%I
%S 2,4,6,8,14,10,12,18,20,22,34,24,16,26,28,30,32,36,44,42,40,52,48,38,
%T 72,50,62,54,60,58,46,56,64,68,86,66,70,78,76,82,96,112,100,74,90,84,
%U 114,80,88,98,92,106,94,118,132,104,102,110,126,120,148,108
%N Distinct even primegap lengths (number of composites between primes), from 3+2, 7+4, 23+6,...
%C Nicely and Nyman have sieved up to 1.3565*10^16 at least. They admit it is likely they have suffered from hardware or software bugs, but believe the probability the sequence up to this point is incorrect is <1 in a million. This sequence is presumably all even integers (in different order). It is not monotonic. The monotonic subsequence of recordbreaking prime gaps is A005250.
%C Essentially the same as A014320. [From _R. J. Mathar_, Oct 13 2008]
%H Richard P. Brent, <a href="http://dx.doi.org/10.1090/S00255718197303300210">The first occurrence of large gaps between successive primes</a>, Math. Comp. 27:124 (1973), 959963.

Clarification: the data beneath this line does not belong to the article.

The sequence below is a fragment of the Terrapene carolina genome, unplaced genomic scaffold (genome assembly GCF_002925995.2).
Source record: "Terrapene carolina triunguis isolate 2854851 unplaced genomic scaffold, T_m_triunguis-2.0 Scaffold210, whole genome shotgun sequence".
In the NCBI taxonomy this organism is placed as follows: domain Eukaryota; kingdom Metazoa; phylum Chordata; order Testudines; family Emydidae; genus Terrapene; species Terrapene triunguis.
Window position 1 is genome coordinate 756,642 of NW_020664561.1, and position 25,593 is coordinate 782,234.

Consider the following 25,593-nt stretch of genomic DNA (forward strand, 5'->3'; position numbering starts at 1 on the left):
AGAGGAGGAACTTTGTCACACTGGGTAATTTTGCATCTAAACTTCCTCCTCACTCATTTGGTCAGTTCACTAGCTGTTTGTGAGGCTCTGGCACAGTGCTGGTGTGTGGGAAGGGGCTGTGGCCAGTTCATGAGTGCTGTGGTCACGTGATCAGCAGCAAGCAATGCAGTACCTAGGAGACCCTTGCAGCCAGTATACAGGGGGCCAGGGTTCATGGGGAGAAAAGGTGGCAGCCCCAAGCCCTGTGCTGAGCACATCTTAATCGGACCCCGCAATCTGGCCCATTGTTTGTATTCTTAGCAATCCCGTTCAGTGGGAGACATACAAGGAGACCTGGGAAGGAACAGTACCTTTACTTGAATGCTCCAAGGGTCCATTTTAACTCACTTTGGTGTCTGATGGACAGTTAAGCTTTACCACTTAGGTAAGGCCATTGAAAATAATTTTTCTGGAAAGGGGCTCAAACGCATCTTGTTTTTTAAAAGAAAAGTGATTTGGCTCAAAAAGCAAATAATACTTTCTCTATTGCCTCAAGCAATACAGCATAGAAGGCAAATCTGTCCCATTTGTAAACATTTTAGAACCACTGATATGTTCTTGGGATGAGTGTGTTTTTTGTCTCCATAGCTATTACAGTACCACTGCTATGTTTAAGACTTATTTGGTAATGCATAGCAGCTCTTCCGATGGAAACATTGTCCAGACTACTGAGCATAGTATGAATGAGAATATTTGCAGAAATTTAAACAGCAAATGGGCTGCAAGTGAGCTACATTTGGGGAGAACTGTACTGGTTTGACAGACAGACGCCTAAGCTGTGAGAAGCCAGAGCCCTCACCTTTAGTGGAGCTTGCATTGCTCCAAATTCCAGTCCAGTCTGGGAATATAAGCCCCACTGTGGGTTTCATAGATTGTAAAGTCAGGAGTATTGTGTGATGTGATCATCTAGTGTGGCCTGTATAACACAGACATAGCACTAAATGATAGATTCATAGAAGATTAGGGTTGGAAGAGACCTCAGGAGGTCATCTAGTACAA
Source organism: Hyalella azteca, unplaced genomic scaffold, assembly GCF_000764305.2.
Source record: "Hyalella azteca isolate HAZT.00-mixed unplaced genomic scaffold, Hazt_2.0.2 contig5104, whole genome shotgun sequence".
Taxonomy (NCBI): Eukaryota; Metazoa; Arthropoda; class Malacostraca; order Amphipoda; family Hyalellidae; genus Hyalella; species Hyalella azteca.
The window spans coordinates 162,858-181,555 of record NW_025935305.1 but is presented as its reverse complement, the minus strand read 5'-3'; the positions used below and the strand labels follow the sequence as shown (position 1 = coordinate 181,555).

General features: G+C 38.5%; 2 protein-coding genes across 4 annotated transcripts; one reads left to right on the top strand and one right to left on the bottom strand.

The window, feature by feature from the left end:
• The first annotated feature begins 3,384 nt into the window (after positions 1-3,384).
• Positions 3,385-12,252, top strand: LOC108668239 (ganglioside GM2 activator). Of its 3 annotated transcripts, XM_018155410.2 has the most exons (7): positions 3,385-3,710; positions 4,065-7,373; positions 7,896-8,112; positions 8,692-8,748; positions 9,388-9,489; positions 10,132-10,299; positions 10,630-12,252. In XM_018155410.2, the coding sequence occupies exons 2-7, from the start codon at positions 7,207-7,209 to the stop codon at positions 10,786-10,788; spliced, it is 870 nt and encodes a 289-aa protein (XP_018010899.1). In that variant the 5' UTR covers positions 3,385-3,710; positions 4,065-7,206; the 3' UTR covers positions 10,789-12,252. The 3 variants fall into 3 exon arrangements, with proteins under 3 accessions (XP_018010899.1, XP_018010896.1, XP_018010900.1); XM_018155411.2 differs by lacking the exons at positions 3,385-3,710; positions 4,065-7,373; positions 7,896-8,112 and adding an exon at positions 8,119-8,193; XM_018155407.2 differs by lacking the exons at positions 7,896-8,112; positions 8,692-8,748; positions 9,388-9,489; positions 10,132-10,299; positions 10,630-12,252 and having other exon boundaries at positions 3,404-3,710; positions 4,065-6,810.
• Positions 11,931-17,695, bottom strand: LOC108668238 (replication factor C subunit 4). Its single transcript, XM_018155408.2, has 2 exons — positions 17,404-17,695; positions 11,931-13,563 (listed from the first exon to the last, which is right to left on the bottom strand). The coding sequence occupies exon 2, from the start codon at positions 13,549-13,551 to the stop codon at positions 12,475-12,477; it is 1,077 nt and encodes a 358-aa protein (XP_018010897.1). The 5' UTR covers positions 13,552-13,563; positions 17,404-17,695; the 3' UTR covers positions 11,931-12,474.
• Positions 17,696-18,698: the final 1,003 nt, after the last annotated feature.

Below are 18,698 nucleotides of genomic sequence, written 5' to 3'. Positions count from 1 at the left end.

%H T. R. Nicely, <a href="http://dx.doi.org/10.1090/S0025571899010650">New maximal prime gaps and first occurrences</a>, Math. Comput. 68,227 (1999) 13111315.
%H T. R. Nicely, <a href="http://www.trnicely.net/gaps/gaplist.html">List of prime gaps</a>
%t DeleteDuplicates[Differences[Prime[Range[2,200000]]]] (* _Harvey P. Dale_, Dec 07 2014 *)
%Y Cf. A008996, A005250.
%Y Equals 2*A014321(n1).
%K hard,nice,nonn
%O 0,1
%A _Warren D. Smith_, Dec 11 2000
%E Comment corrected by _Harvey P. Dale_, Dec 07 2014